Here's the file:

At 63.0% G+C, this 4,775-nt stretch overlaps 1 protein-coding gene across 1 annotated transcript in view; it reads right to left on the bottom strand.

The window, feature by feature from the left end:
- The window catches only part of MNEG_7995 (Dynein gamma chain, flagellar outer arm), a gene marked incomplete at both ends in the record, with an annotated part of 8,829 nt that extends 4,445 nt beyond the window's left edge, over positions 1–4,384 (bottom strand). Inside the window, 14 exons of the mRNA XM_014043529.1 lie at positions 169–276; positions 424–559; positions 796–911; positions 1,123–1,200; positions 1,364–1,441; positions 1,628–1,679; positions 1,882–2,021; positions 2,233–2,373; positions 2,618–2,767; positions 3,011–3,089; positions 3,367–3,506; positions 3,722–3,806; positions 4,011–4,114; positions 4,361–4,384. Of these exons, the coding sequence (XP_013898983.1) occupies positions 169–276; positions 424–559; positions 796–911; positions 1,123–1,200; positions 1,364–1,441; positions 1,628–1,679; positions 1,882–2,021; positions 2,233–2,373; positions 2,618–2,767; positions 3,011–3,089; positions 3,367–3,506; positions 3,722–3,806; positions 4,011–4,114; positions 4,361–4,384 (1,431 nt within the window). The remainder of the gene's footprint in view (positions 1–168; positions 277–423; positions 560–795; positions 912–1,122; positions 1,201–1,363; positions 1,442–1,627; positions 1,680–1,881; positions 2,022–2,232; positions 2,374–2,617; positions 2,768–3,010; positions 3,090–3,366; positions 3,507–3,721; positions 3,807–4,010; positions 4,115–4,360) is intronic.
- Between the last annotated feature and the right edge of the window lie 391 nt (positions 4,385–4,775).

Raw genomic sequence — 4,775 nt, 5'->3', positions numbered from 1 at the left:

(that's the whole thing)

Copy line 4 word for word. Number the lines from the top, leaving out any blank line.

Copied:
- Between the last annotated feature and the right edge of the window lie 391 nt (positions 4,385–4,775).